19th August 2015
The majority of UK university graduates are employed in roles that do not require a degree, a new report has found.
The Chartered Institute of Personnel and Development, a trade body for human resources management, says that over-qualification is at “saturation point with 58.8% of graduates working in jobs that do not require staff to be university-educated.
The Institute says its findings are “a wake-up call”, as graduate numbers “significantly outstrip” the creation of high-skilled jobs.
Peter Cheese, chief executive of the CIPD, says: “The assumption that we will transition to a more productive, higher-value, higher-skilled economy just by increasing the conveyor belt of graduates is proven to be flawed.”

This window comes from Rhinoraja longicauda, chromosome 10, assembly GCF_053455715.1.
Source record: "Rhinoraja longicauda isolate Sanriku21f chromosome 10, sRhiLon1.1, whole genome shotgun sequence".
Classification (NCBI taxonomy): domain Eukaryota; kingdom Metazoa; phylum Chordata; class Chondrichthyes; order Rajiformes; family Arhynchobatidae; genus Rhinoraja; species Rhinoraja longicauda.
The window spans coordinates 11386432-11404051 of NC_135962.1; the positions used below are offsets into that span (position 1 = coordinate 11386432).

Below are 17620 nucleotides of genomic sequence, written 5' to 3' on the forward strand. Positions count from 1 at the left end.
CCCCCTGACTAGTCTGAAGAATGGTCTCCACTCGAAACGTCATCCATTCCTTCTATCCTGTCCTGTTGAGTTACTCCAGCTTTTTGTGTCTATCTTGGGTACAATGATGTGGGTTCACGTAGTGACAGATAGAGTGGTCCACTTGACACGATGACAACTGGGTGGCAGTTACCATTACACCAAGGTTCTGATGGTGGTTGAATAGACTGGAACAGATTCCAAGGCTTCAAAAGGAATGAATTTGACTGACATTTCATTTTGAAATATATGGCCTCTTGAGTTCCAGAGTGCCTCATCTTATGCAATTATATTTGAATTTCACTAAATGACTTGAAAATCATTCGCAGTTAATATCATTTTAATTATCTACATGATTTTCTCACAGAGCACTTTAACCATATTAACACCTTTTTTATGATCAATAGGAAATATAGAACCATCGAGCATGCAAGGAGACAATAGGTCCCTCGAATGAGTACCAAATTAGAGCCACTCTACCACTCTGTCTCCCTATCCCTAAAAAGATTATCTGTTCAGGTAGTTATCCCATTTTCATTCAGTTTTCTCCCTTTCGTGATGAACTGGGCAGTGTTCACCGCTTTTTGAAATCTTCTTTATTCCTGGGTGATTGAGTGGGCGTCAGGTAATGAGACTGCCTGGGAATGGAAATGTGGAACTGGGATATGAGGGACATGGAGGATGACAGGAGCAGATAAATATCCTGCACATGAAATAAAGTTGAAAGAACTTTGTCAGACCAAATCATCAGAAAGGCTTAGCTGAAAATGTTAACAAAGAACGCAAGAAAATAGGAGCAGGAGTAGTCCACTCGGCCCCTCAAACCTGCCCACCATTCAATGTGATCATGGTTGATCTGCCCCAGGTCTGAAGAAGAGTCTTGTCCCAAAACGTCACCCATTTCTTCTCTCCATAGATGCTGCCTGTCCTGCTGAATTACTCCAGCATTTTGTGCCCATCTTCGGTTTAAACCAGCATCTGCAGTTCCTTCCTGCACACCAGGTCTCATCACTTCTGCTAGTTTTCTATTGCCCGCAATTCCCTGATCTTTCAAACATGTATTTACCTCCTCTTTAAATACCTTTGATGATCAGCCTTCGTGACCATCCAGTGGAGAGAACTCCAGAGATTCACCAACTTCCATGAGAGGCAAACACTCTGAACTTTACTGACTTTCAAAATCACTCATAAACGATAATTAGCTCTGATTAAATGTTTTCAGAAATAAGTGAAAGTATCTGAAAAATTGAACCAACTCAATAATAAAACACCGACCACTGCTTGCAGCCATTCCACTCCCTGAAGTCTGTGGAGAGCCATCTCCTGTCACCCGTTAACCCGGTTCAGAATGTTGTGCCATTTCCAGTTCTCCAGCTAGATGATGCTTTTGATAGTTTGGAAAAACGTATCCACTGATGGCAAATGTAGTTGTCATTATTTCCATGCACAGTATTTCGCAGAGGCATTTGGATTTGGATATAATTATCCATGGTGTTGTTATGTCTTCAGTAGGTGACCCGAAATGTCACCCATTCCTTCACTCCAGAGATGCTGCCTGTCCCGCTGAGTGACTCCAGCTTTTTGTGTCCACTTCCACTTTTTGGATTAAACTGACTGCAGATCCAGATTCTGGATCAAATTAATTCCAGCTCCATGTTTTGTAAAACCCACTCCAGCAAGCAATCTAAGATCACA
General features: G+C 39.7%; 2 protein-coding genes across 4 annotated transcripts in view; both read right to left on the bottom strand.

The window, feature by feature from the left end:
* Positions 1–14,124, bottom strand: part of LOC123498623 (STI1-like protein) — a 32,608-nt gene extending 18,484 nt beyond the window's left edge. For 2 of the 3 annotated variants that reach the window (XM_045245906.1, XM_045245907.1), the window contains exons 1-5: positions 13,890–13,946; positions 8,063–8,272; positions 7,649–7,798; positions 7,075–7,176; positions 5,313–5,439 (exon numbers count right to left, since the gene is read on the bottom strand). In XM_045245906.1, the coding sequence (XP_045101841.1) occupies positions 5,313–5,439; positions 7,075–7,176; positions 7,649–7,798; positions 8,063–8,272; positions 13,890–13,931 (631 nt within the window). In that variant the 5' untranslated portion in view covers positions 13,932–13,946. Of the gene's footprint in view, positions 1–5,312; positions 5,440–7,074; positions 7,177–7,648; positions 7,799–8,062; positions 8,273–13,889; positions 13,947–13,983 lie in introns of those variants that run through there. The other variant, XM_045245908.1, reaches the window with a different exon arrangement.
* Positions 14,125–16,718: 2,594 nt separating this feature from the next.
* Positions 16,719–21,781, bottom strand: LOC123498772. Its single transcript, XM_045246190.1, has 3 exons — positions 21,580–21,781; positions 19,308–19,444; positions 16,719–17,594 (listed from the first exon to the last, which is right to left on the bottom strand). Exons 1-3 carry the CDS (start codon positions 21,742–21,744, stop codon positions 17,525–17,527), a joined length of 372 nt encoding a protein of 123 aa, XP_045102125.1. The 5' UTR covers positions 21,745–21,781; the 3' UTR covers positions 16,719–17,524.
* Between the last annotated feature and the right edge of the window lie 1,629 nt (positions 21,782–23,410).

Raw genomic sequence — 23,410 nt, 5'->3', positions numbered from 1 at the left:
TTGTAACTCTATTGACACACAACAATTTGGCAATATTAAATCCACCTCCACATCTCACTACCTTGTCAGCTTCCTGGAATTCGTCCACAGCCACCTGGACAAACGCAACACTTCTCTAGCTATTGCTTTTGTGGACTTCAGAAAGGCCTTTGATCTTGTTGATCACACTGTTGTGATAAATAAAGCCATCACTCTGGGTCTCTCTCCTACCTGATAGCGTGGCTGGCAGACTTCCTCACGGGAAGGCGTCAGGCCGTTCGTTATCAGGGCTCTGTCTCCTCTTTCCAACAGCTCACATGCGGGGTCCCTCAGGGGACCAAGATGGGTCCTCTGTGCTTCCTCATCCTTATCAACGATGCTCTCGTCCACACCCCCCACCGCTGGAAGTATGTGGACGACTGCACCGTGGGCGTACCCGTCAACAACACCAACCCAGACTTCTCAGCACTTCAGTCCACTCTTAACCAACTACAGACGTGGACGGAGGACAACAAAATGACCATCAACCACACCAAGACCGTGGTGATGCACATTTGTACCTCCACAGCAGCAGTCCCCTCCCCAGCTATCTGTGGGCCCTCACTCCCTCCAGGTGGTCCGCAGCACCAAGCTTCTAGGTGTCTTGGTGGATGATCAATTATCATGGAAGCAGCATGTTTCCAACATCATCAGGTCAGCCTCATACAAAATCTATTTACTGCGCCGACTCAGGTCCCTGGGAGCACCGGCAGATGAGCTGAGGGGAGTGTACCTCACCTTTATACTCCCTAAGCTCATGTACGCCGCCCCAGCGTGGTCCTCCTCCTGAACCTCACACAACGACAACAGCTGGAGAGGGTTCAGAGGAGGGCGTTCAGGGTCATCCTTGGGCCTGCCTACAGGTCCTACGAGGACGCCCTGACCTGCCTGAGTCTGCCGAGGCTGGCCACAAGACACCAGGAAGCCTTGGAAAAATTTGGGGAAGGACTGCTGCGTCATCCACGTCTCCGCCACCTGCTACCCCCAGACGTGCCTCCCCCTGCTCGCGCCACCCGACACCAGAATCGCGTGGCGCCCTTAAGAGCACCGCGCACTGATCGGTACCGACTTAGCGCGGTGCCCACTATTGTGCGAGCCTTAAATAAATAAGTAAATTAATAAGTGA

The report found that employers are increasingly demanding degrees for roles that have traditionally not required this level of qualification.
This is particularly the case for industries like construction and manufacturing, where apprenticeships have often been a pathway to work.
The trend was particularly prominent in construction and manufacturing sectors where apprenticeships have previously been traditional routes into the industry, the report found.
The CIPD says the skills premium of graduates is being “simply wasted” and urges the government to look at how we can generate more high-skilled roles.